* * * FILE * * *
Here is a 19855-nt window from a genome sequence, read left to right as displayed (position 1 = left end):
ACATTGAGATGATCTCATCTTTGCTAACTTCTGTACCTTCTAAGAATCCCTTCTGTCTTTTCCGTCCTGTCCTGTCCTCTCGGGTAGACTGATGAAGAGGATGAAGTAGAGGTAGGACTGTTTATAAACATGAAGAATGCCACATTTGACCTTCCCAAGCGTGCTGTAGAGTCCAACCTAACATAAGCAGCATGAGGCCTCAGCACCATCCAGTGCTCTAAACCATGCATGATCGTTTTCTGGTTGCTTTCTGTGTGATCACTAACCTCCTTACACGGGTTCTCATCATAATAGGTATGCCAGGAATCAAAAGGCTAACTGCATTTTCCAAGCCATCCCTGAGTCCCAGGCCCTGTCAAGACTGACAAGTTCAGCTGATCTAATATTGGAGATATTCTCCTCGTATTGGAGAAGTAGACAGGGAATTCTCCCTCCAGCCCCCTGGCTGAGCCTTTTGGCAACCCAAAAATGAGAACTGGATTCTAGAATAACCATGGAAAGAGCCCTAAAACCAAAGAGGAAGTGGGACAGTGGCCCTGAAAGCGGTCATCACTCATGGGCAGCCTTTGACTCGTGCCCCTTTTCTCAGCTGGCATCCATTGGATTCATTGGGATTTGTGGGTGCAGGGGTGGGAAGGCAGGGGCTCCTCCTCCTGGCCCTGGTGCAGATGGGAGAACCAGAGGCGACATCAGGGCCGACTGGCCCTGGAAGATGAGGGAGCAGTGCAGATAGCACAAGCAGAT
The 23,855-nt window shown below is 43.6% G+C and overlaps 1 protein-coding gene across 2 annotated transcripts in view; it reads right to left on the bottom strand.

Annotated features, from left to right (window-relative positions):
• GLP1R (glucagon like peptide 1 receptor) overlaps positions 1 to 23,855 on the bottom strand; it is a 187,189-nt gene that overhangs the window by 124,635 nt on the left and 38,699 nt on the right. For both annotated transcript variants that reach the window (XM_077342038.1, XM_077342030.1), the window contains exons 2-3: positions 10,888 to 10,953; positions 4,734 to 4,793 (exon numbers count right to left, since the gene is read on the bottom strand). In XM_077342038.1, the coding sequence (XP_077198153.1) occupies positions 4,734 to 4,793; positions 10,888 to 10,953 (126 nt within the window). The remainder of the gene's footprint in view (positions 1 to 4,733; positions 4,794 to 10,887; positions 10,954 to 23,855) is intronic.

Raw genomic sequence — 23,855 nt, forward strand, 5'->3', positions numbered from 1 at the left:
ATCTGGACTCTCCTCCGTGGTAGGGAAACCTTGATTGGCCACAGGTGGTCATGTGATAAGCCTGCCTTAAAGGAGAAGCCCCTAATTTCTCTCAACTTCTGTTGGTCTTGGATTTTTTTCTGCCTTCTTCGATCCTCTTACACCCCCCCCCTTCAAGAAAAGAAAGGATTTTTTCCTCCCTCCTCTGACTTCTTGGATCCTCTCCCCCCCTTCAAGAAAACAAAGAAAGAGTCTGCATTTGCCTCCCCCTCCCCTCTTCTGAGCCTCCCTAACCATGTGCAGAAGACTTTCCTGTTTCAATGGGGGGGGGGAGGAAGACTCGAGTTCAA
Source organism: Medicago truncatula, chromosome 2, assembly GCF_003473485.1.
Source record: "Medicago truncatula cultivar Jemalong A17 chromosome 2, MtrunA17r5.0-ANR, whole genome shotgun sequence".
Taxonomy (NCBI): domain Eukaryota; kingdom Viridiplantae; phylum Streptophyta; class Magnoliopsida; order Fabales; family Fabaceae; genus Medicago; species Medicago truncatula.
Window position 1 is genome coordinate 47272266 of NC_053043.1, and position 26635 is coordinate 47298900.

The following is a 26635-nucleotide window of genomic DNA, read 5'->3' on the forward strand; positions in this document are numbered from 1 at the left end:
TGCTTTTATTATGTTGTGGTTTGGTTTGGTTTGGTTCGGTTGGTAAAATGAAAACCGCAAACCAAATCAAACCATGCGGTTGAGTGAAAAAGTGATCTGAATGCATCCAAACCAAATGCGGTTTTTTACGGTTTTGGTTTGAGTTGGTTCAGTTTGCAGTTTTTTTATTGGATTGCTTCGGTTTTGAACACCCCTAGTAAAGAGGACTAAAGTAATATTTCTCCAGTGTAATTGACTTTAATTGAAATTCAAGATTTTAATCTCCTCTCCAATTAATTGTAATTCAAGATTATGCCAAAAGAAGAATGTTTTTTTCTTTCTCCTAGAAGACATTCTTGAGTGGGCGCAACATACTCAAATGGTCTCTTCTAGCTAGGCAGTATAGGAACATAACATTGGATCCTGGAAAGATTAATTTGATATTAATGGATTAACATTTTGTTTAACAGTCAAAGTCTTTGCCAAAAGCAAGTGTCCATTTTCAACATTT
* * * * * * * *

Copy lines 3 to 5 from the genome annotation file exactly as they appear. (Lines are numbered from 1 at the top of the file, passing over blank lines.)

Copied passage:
The 23,855-nt window shown below is 43.6% G+C and overlaps 1 protein-coding gene across 2 annotated transcripts in view; it reads right to left on the bottom strand.

Annotated features, from left to right (window-relative positions):
• GLP1R (glucagon like peptide 1 receptor) overlaps positions 1 to 23,855 on the bottom strand; it is a 187,189-nt gene that overhangs the window by 124,635 nt on the left and 38,699 nt on the right. For both annotated transcript variants that reach the window (XM_077342038.1, XM_077342030.1), the window contains exons 2-3: positions 10,888 to 10,953; positions 4,734 to 4,793 (exon numbers count right to left, since the gene is read on the bottom strand). In XM_077342038.1, the coding sequence (XP_077198153.1) occupies positions 4,734 to 4,793; positions 10,888 to 10,953 (126 nt within the window). The remainder of the gene's footprint in view (positions 1 to 4,733; positions 4,794 to 10,887; positions 10,954 to 23,855) is intronic.